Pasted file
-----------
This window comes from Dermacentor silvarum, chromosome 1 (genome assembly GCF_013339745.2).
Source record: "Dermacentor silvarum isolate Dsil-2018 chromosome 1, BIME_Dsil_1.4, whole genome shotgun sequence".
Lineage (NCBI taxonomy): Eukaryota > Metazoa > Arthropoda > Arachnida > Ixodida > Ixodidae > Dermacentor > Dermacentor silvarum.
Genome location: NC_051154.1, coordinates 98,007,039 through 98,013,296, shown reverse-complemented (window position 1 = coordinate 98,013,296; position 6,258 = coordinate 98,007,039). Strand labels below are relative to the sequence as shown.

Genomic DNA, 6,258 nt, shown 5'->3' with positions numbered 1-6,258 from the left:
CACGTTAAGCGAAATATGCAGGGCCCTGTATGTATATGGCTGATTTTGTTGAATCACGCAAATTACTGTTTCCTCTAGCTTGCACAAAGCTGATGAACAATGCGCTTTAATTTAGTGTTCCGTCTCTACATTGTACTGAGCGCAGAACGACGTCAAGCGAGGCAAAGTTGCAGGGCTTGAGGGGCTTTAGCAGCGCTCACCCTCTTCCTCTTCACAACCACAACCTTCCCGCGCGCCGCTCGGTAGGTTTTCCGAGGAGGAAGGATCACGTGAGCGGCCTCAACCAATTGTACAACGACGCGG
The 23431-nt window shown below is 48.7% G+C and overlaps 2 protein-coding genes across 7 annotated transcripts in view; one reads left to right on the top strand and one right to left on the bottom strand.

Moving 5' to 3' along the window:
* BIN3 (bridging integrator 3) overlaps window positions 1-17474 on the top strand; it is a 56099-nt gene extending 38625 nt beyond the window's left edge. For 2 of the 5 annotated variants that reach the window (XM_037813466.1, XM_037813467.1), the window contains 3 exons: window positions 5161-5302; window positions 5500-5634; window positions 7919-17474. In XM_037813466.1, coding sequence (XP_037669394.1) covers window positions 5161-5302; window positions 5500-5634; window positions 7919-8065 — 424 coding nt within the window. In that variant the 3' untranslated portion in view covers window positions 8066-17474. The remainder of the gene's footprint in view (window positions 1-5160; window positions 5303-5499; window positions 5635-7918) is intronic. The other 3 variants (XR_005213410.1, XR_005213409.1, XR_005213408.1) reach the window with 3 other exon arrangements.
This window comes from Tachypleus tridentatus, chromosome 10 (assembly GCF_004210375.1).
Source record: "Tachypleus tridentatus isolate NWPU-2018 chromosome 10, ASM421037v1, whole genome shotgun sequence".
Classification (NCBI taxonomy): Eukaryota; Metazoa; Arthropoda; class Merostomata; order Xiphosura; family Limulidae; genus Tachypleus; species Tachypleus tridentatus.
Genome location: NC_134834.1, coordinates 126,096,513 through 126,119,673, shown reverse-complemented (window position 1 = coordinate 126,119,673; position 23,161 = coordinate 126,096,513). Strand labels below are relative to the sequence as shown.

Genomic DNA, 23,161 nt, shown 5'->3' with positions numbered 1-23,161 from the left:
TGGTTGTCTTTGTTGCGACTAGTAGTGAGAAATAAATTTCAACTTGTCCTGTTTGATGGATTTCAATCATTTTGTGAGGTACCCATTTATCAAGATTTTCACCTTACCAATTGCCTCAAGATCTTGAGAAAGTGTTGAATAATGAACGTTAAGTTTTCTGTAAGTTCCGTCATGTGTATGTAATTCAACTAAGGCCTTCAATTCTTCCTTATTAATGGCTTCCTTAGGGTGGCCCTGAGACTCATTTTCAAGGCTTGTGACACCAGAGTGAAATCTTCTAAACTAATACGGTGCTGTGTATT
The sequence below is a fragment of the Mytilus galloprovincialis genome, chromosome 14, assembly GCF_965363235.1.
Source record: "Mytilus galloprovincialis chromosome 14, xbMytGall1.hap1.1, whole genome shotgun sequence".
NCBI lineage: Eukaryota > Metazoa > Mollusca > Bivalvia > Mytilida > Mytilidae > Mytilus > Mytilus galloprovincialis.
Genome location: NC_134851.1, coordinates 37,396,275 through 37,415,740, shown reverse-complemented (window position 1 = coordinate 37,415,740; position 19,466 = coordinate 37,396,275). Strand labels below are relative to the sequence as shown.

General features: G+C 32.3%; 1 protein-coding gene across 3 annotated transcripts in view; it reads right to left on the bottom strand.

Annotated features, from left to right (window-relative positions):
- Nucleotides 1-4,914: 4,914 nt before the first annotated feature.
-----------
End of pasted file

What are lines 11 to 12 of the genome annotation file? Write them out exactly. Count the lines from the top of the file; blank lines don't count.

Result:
Source record: "Tachypleus tridentatus isolate NWPU-2018 chromosome 10, ASM421037v1, whole genome shotgun sequence".
Classification (NCBI taxonomy): Eukaryota; Metazoa; Arthropoda; class Merostomata; order Xiphosura; family Limulidae; genus Tachypleus; species Tachypleus tridentatus.